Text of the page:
Zack Garber: Busy Helping Baltimore


To pin down Zack Garber’s involvement in the Baltimore Jewish community, and the greater Baltimore community, would be difficult. From his professional career as a financial advisor on the Garber Wealth Management team, to his time spent on various boards, task forces and volunteer organizations (not to mention a personal project or two), Zack’s day is filled with one goal – how to help others. Zack sat down with us earlier this month to give us a glimpse into his day-to-day, what inspires him and what advice he has for those looking to change the narrative.

Did you grow up in the area?
I did. I grew up in the Owings Mills area, went to Beth Tfiloh for elementary school and then went to McDonogh for middle and high school. After that I took a training program in London for four months before moving to New York and then ultimately earned my MBA at Penn.

Were you aware of The Associated while you were growing up?
My family has always been involved with The Associated. I remember my parents going to events, missions and meetings ever since I was a child. I have a vivid memory, when my mom served as president of Pearlstone. My little sister had her bat mitzvah there, so that was particularly memorable. When I moved back, I knew I wanted to get involved.

How are you involved with The Associated?
When I moved back to Baltimore, I reached out to The Associated and participated in their Young Leadership Council (YLC) program, among other things. Today, I serve on the board for IMPACT, The Associated’s Young Adult Division, as well as the general board.

How has IMPACT and YLC helped you?
For one, it’s a great way to get connected to The Associated and the Baltimore Jewish community. But it also gives you a big picture level of what The Associated is doing. In participating, you become an ambassador and truly understand the community. It’s also a great way to make friends and contacts. I still keep in touch with a lot of people from my YLC class.

Other volunteering?
I’m involved in a wide variety of volunteer organizations, locally and nationally, Jewish and non-Jewish. In addition to the work I do with The Associated, I frequently attend a volunteer organization that gathers like-minded individuals for high impact volunteer event and run my own networking group which highlights local Baltimore leaders. And I host a podcast!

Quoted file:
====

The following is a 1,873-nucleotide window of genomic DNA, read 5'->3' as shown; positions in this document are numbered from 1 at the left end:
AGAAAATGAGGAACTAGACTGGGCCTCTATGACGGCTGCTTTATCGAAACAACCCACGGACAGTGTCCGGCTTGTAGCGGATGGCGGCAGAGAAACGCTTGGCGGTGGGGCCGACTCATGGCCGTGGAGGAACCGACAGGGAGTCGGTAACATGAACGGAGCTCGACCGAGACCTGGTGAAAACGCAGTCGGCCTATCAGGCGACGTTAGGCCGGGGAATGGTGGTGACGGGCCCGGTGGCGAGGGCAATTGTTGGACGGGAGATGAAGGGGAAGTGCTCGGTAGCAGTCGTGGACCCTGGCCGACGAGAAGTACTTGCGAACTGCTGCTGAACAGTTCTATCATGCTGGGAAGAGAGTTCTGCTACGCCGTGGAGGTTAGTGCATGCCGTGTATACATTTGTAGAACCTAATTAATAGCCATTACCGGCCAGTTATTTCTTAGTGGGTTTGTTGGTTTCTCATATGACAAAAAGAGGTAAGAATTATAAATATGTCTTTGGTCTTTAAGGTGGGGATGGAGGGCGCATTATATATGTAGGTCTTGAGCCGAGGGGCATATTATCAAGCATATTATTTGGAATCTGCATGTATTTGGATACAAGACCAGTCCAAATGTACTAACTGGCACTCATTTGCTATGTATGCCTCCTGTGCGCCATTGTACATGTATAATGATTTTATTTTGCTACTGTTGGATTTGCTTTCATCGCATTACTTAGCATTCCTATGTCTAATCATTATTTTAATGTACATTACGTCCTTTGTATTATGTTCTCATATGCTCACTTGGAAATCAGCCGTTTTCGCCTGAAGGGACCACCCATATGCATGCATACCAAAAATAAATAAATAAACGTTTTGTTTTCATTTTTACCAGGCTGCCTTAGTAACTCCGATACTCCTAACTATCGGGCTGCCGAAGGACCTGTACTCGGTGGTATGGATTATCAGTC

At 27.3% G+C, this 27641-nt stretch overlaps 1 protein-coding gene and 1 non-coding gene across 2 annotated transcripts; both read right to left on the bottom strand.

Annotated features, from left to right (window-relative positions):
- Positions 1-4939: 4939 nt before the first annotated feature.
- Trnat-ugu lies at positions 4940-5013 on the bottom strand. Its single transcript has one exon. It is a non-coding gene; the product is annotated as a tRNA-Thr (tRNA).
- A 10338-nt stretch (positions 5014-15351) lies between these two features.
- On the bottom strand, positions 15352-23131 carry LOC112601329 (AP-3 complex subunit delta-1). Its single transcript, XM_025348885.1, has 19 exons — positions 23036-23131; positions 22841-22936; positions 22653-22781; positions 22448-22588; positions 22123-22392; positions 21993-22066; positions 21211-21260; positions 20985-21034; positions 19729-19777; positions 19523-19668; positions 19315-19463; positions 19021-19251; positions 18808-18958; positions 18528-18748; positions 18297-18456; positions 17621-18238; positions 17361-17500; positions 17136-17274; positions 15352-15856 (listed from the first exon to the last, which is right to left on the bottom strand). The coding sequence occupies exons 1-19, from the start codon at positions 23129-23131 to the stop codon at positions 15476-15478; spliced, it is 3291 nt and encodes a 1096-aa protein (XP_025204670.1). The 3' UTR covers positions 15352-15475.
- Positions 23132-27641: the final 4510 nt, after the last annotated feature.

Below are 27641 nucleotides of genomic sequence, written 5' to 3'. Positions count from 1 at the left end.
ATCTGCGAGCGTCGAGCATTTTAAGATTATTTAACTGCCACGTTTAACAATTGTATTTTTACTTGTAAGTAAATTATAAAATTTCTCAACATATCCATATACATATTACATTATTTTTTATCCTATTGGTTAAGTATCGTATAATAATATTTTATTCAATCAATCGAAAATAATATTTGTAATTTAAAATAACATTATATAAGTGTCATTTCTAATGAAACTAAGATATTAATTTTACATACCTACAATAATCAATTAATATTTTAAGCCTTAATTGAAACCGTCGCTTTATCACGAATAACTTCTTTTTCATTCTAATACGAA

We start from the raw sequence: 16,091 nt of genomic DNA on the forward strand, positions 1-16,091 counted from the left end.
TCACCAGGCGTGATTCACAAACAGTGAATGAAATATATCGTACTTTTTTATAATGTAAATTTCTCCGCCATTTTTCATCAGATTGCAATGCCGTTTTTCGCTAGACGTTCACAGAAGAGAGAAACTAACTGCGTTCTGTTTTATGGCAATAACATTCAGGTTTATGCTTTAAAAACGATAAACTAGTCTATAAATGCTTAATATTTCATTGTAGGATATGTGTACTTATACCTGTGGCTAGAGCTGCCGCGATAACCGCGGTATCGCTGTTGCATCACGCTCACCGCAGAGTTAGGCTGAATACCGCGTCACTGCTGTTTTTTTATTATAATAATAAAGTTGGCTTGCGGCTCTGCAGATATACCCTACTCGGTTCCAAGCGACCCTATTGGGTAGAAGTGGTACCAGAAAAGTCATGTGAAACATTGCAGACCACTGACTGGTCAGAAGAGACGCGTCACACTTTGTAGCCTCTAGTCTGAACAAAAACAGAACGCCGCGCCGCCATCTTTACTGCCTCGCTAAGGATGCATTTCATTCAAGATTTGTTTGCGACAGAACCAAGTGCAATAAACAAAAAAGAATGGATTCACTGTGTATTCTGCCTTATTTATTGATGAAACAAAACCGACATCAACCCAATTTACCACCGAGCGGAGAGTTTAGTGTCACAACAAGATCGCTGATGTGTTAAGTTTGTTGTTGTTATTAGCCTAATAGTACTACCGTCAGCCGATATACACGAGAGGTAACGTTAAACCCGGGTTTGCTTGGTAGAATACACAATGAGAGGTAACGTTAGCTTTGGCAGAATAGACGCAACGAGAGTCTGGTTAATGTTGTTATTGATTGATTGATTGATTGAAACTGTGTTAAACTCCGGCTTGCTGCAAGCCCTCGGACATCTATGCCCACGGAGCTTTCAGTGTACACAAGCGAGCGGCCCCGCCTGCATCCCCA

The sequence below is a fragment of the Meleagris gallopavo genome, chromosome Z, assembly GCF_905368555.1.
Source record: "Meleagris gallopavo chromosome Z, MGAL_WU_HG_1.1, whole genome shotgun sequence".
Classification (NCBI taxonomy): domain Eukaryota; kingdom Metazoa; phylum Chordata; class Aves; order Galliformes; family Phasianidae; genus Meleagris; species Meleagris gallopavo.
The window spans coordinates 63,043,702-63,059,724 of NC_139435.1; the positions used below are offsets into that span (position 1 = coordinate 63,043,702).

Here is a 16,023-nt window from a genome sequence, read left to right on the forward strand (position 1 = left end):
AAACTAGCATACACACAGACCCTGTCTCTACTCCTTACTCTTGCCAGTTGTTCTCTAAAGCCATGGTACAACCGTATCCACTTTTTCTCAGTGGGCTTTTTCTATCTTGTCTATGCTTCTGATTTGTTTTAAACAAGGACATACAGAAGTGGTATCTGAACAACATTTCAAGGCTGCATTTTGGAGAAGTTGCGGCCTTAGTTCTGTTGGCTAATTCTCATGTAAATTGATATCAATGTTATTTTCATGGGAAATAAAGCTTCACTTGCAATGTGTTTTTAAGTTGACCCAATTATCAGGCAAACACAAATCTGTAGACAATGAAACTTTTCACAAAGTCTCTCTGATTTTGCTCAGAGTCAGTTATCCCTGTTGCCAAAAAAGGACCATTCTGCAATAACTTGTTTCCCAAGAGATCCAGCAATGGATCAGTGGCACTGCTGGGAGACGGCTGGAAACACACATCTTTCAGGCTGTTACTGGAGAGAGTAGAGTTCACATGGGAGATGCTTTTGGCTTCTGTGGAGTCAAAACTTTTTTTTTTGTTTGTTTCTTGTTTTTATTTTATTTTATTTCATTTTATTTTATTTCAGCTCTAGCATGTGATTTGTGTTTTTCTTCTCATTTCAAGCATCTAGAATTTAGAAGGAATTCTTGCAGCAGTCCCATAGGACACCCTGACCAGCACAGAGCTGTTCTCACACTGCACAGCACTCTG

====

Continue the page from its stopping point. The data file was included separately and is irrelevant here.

A podcast?
It’s called Charm City Dreamers, and it’s 100% a personal endeavor. I interview diverse leaders about how they are achieving their dreams and why specifically they’re doing this in Baltimore. The goal is to highlight amazing visionaries that are achieving incredible things on a daily basis in Baltimore – people that we just don’t hear about. I want to help change the narrative around Baltimore City.

You have a busy schedule. What’s a typical day look like?
First thing I do is work out at the gym around 6:00 am, and then I head into work. I’ll be at the office from about 7:30 am to 6:00 pm. After that I either have a board meeting, a client event or a dinner with friends until about nine. Then, and this is my guilty pleasure, I probably watch like an hour of TV or read a book before bed.

What’s the last book you read that inspired you?
This is one of my favorite questions – so I have multiple answers. One topic I’ve been reading a lot about is water. Previously, I read Let There Be Water by Seth M. Siegel. I also recently read a book called Thirst by Scott Harrison. Seth Seigel just came out with a new book called Troubled Water that I just ordered and am looking forward to reading. And then I have two friends that recently published books, so that’s been very interesting!

If you could sit and have coffee with anyone in the world, who would it be?
I’ve thought about this and I think, if it’s someone that is alive, it would be Jeff Bezos. He’s an owner of a company that is going to have the largest impact on the world over the rest of our lifetime. I want to hear how he built what he did, understand what his vision is of the future, and how he’s managing it all.

Last question, favorite Jewish holiday and why?
I’d say Passover. I love the story of Exodus. I think one of the things about Passover that’s special is the concept of L’dor V’dor – Watching each generation and having multiple generations at the dinner table talk about the history of our people.

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